Despite the inconsistencies in Adam, Gyllenhaal does a fine job defining the basic attributes of his two roles. Anthony is brash, self-assured and reactionary while Adam is mousy, intellectual and dull. In effect, they are polar opposites contained in perfectly matched shells. The supporting cast doesn’t do much heavy lifting, but Mélanie Laurent is solid as Adam’s girlfriend and Sarah Gadon offers a solid reading of Anthony’s wife.
Although it is difficult to find fault with the individual pieces of Villeneuve’s puzzle, the finished picture is difficult to embrace.
Blu-ray and DVD extras are limited to a single, making-of featurette.
ALSO OUT THIS WEEK
“Masters of Sex” – Season One: Initial 12 episodes of Showtime’s critically acclaimed drama based on the sex research conducted by William H. Masters (Michael Sheen) and Virginia E. Johnson (Lizzy Caplan).
“Some Velvet Morning”: After years apart, an older man (Stanley Tucci) tells his former mistress (Alice Eve) that he has left his wife and wants to rekindle their relationship. When she refuses him, he becomes obsessive. Written and directed by Neil LaBute.
“Blood Ties”: Thriller about a police officer (Billy Crudup) who must decide whether to stand by his principles or his criminal brother (Clive Owen). Marion Cotillard, Mila Kunis, Zoe Saldana, James Caan and Matthias Schoenaerts also star. Written and directed by Guillaume Canet.
“A Hard Day’s Night”: Digitally restored, Criterion Collection release of director Richard Lester’s seminal 1964, music film. The black-and-white comedy was made at the height of Beatlemania and it portrays several days in the life of The Beatles (John Lennon, Paul McCartney, George Harrison and Ringo Starr) with each musician playing a slapstick version of himself. Of course, the film also includes a heavy helping of the band’s tunes.
“Repentance”: Thriller about a spiritual life coach (Anthony Mackie) who is abducted and terrorized by one of his clients (Forest Whitaker). Mike Epps and Sanaa Lathan also star. Co-written and directed by Philippe Caland.
“Duck Dynasty” – Season 5: Ten recent episodes of the A&E reality series focused on the Robertsons, the Louisiana family that turned its Duck Commander hunting supply business into a multi-million-dollar operation.
“Star Trek – The Next Generation” – Season Six: Second-to-last season of the long-running science-fiction show about the adventures of the U.S.S. Enterprise. Patrick Stewart, Jonathan Frakes, Michael Dorn, LeVar Burton, Gates McFadden and Marina Sirtis star.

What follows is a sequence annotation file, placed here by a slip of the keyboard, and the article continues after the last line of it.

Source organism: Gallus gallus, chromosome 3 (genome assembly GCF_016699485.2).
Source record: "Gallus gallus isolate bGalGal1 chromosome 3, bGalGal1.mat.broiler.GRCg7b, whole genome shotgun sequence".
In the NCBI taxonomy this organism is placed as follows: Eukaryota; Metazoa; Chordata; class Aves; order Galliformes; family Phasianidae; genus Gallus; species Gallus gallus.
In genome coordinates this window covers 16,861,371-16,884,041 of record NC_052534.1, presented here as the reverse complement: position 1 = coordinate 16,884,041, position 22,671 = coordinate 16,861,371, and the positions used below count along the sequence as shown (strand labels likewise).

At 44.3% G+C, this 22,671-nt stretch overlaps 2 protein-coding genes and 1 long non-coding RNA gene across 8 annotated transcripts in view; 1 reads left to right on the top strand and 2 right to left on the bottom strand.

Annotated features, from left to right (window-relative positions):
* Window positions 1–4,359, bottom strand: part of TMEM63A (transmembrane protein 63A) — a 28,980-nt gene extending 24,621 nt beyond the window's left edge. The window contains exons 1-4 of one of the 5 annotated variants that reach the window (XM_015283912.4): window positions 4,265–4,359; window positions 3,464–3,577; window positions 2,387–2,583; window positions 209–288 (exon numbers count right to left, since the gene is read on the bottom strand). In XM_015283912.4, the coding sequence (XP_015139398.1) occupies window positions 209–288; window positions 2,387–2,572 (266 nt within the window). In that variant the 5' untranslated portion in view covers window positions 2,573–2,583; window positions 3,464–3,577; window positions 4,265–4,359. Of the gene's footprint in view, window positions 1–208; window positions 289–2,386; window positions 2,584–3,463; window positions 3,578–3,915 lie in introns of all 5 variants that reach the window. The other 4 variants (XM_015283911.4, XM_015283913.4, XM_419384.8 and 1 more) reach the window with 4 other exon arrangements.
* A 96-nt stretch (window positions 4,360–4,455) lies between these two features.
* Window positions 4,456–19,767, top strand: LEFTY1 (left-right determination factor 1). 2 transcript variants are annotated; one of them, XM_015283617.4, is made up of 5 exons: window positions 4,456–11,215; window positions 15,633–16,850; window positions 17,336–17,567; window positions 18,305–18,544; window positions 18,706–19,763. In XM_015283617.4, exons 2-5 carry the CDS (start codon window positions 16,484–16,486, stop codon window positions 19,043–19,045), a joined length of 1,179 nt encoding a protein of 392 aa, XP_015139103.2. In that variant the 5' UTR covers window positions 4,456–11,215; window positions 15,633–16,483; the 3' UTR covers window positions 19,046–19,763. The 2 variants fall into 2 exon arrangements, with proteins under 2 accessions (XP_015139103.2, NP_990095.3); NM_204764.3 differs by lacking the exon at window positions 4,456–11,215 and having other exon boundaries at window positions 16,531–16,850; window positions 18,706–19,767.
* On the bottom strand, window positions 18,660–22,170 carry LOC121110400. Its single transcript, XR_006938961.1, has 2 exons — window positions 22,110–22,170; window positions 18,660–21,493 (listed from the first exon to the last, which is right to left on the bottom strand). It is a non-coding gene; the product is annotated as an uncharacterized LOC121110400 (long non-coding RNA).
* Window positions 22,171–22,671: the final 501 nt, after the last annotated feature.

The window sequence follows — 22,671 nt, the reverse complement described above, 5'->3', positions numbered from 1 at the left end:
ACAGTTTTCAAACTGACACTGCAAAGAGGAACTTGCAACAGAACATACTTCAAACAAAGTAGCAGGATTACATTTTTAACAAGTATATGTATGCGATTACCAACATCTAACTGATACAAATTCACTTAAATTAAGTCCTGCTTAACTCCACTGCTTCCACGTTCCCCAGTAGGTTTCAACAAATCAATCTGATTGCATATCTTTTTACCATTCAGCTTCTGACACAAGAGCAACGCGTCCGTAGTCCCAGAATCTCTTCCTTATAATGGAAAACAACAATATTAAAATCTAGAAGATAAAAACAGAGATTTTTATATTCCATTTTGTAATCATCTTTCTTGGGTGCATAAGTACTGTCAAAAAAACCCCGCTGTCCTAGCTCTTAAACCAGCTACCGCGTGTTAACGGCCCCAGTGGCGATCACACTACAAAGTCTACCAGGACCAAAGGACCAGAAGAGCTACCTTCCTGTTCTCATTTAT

“NYPD Blue” – Season 6: ABC’s long-running police drama is remembered as one of the biggest success stories in TV history, and this release includes 22 episodes. Season six was particularly noteworthy because Rick Schroder joined the cast, portraying detective Danny Sorensen. Dennis Franz, Kim Delaney, Jimmy Smits, James McDaniel, Gordon Clapp and Andrea Thompson also star.
“Unforgettable” – The Second Season: This CBS police drama had a rocky start after nearly being cancelled following its first season. It seems to be on track now with a third season beginning June 29. This release contains 13 episodes, all focused on Carrie Wells (Poppy Montgomery), a detective with the unusual ability to remember everything she has ever seen.
“Downtown 81”: Remastered version of director Edo Bertoglio’s 1981 cinema verite movie about a struggling artist who desperately tries to sell his paintings in order to reclaim his apartment. Famed artist Jean Michel Basquiat stars as a fictionalized version of himself. Available only on demand, courtesy of Music Box Films.
“Fracknation”: Documentary film in which journalist Phelim McAleer defends the controversial practice hydraulic fracturing, or fracking.
“Mama’s Family” – The Complete Fourth Season: Twenty-five episodes of the 1970s sitcom inspired by a series of Vicki Lawrence comedy sketches on “The Carol Burnett Show.” The plotting centers on Thelma Harper (Lawrence) and the misadventures of her oddball family members.
– Forrest Hartman is an independent film critic whose byline has appeared in some of the nation’s largest publications. E-mail him at firstname.lastname@example.org.